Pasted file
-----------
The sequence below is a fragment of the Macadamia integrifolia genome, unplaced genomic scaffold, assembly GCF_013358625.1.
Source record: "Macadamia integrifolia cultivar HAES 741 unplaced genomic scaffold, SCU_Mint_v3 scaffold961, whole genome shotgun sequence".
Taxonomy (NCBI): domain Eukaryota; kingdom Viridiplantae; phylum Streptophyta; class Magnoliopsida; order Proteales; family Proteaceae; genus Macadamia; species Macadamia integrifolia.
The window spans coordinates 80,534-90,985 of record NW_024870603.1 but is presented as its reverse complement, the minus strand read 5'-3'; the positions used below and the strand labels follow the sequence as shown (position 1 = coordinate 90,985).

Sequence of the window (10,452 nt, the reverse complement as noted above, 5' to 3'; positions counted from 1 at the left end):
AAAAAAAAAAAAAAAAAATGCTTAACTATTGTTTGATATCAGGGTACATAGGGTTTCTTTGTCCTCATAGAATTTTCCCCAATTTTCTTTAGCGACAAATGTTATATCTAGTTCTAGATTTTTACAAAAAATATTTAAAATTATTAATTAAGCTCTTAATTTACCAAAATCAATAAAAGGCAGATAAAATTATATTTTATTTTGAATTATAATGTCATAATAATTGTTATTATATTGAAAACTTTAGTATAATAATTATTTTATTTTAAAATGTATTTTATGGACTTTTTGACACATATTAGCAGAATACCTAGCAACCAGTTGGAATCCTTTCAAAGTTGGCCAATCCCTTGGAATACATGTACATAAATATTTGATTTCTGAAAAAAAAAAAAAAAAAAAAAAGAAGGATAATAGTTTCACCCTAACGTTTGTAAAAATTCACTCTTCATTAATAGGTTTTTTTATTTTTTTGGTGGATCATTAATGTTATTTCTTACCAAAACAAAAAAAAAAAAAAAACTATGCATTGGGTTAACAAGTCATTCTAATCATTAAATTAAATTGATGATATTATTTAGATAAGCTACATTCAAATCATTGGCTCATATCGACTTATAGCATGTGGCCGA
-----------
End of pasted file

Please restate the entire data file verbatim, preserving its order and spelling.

The sequence below is a fragment of the Macadamia integrifolia genome, unplaced genomic scaffold, assembly GCF_013358625.1.
Source record: "Macadamia integrifolia cultivar HAES 741 unplaced genomic scaffold, SCU_Mint_v3 scaffold961, whole genome shotgun sequence".
Taxonomy (NCBI): domain Eukaryota; kingdom Viridiplantae; phylum Streptophyta; class Magnoliopsida; order Proteales; family Proteaceae; genus Macadamia; species Macadamia integrifolia.
The window spans coordinates 80,534-90,985 of record NW_024870603.1 but is presented as its reverse complement, the minus strand read 5'-3'; the positions used below and the strand labels follow the sequence as shown (position 1 = coordinate 90,985).

Sequence of the window (10,452 nt, the reverse complement as noted above, 5' to 3'; positions counted from 1 at the left end):
AAAAAAAAAAAAAAAAAATGCTTAACTATTGTTTGATATCAGGGTACATAGGGTTTCTTTGTCCTCATAGAATTTTCCCCAATTTTCTTTAGCGACAAATGTTATATCTAGTTCTAGATTTTTACAAAAAATATTTAAAATTATTAATTAAGCTCTTAATTTACCAAAATCAATAAAAGGCAGATAAAATTATATTTTATTTTGAATTATAATGTCATAATAATTGTTATTATATTGAAAACTTTAGTATAATAATTATTTTATTTTAAAATGTATTTTATGGACTTTTTGACACATATTAGCAGAATACCTAGCAACCAGTTGGAATCCTTTCAAAGTTGGCCAATCCCTTGGAATACATGTACATAAATATTTGATTTCTGAAAAAAAAAAAAAAAAAAAAAAGAAGGATAATAGTTTCACCCTAACGTTTGTAAAAATTCACTCTTCATTAATAGGTTTTTTTATTTTTTTGGTGGATCATTAATGTTATTTCTTACCAAAACAAAAAAAAAAAAAAAACTATGCATTGGGTTAACAAGTCATTCTAATCATTAAATTAAATTGATGATATTATTTAGATAAGCTACATTCAAATCATTGGCTCATATCGACTTATAGCATGTGGCCGA